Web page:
Driving academic progress through cloud tech

To remain academically competitive universities must be digitally advanced, says Mike Kelly

Dr Mike Kelly, CEO and founder of DataCentred, the open-source provider of cloud compute and storage solutions, discusses what the cloud can offer higher education to support their research requirements and drive academic progress and innovation. 

DataCentred works with the Experimental Particle Physics Group at Lancaster University who have been instrumental in establishing the worldwide computing grid for work on the Large Hadron Collider (LHC) experiments across various university research group sites. The ATLAS project is the largest experiment currently being conducted at the LHC in CERN, the European Organisation for Nuclear Research. To date it has produced approximately 150 petabytes of data, both real and simulated and the ‘global system routinely has 200,000 jobs running at any one time.

Higher education is facing a crisis: to remain academically competitive universities must be digitally advanced. Yet, with cuts to higher education budgets looming, there is a marked need for cost-effective, efficient IT solutions. In response to this pressure, many universities have abandoned in-house systems in favour of the cloud which provides remotely hosted, scalable, on-demand access to infrastructure, platforms and applications.

The cloud not only facilitates more efficient administration and communication between staff and students, but also provides the responsive, sophisticated systems which enable technological innovation and world class research. A recent survey of IT decision makers within higher education found that 55% cited increased efficiency as a benefit and over a third said the cloud increased innovation.

There are four key areas where cloud computing has had a significant impact on research projects in higher education.

Productivity

The cloud delivers services on demand and this new speed leads to marked increases in productivity. In a market where technological improvements are made almost daily, the cloud grants immediate access to up-to-date tools and platforms which are unlikely to be supported by older in-house facilities. The operation of the platform is managed remotely meaning solutions can be created and deployed quickly, removing the long lead times to infrastructure improvements and incompatibilities between systems and tools which are often seen in house.

Cost savings

The elasticity of cloud is instrumental in keeping IT costs low. In many research projects, data processing requirements can fluctuate almost daily and researchers must find a solution which allows for significant peaks and troughs in workload. For example, data analysis will increase prior to large conferences or presentations. Increased compute capacity is crucial for running extra analysis, but institutions do not want to pay to operate machines which for the most part sit idle. The advantage of the cloud is its “pay as you go” model which makes sure that institutions do not build up capacity which ends up sitting unused.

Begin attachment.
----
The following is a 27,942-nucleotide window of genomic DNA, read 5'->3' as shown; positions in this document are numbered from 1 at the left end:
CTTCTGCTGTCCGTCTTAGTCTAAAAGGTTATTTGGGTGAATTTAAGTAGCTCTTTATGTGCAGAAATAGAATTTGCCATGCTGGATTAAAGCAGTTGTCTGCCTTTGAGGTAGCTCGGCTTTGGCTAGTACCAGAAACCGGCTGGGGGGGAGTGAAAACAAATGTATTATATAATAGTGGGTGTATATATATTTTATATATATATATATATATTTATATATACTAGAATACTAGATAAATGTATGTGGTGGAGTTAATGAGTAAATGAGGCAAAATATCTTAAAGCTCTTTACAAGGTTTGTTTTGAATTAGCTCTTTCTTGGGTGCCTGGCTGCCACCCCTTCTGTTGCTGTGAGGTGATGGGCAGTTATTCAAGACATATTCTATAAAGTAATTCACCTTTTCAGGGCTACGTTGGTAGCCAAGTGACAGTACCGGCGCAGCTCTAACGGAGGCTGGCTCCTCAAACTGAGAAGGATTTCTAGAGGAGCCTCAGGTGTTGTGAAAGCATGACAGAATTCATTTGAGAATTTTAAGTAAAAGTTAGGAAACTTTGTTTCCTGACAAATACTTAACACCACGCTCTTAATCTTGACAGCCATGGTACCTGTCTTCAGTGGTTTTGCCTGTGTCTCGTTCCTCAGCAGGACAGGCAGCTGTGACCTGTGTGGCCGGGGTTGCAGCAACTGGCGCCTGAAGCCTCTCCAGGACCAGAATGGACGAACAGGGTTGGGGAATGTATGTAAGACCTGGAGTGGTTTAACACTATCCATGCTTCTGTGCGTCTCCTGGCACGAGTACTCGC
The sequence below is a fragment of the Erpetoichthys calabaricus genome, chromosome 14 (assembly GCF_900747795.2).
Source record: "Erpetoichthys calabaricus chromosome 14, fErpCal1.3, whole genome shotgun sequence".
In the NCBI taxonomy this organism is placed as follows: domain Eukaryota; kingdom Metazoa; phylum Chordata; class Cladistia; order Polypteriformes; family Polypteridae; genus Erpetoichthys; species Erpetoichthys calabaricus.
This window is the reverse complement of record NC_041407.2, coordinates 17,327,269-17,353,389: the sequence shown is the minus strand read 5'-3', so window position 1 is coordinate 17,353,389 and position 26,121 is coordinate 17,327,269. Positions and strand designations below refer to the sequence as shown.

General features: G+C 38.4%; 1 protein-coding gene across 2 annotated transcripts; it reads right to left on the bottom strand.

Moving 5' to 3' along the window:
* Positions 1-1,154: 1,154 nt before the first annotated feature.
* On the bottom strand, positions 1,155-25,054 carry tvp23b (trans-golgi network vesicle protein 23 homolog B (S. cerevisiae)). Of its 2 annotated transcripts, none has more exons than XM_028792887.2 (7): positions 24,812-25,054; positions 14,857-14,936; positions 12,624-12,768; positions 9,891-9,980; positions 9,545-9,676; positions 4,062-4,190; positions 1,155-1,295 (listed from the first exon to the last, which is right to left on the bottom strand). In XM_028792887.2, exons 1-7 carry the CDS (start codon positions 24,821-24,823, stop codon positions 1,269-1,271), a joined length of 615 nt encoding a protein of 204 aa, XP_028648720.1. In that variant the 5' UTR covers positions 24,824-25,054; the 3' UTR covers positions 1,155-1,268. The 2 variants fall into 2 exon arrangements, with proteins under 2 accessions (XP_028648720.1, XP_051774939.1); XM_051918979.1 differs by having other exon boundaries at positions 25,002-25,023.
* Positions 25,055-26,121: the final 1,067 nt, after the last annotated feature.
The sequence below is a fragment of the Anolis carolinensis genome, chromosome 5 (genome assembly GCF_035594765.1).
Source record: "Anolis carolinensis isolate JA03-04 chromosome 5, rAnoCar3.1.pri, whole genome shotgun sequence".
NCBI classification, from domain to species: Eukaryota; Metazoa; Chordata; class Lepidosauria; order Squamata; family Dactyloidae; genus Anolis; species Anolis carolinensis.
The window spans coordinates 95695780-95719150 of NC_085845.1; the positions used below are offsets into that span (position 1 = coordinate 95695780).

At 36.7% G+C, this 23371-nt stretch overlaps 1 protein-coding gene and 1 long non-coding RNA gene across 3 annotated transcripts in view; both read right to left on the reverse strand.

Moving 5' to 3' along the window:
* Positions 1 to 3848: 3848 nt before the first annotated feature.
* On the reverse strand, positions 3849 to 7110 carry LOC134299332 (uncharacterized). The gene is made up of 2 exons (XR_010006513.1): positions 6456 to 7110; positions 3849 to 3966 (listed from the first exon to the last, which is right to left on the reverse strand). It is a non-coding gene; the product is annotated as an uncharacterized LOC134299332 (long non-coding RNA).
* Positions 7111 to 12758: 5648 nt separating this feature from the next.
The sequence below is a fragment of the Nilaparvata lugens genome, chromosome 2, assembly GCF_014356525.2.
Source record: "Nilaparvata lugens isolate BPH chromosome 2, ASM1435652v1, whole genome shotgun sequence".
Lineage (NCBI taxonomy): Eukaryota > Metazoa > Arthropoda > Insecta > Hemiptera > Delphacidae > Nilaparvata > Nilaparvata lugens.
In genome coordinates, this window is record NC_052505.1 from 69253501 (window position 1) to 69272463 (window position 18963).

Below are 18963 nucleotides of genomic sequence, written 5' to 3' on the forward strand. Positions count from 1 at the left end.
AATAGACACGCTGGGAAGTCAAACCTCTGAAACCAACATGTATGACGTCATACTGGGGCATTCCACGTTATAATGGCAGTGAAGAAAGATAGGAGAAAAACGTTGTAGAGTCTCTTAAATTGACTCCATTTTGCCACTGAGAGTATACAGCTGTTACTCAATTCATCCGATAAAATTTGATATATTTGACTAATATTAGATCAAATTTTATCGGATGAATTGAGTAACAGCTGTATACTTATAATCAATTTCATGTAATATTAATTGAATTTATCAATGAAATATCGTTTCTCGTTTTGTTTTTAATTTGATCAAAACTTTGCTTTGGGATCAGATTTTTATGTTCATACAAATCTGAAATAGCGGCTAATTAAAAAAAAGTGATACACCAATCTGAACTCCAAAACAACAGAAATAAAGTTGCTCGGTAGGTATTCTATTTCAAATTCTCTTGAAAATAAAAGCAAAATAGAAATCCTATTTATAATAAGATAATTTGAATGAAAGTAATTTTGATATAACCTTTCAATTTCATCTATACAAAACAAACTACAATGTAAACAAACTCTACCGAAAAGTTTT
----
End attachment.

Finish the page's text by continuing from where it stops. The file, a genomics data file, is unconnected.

Technical expertise

Cloud solutions give higher education access to unprecedented technical expertise. By using the cloud researchers are guaranteed expert support which enables them to focus on their research. This level of technical understanding is particularly useful when it comes to diagnosing problems fast; instead of spending time on bug fixing, technically knowledgeable experts can identify the root cause of the issue and develop a more effective engineering solution.

Collaboration

Developments in open source software have allowed resources to be shared more easily resulting in fast research and innovation. Many cloud providers have entered into partnerships with respected foundations such as LINUX or OpenStack, working together to develop low cost high performance products and services. CERN’s commitment to OpenStack software means that cloud solutions can be seamlessly integrated with the ATLAS project’s own development stack. Research partners including Oxford University and Imperial College London, which also internally deploy OpenStack, are also able to benefit from the same external technical expertise and allow researchers to continue to work with tools they understand and are comfortable using.

Cloud computing has revolutionised higher education by giving researchers the ability to rapidly access and share large data sets, provision massive technical resources and perform intensive compute analyses. With less time and money spent on in-house IT solutions and technology, researchers can dedicate more resource to conducting core research, developing new ground-breaking projects and spurring genuine innovation.

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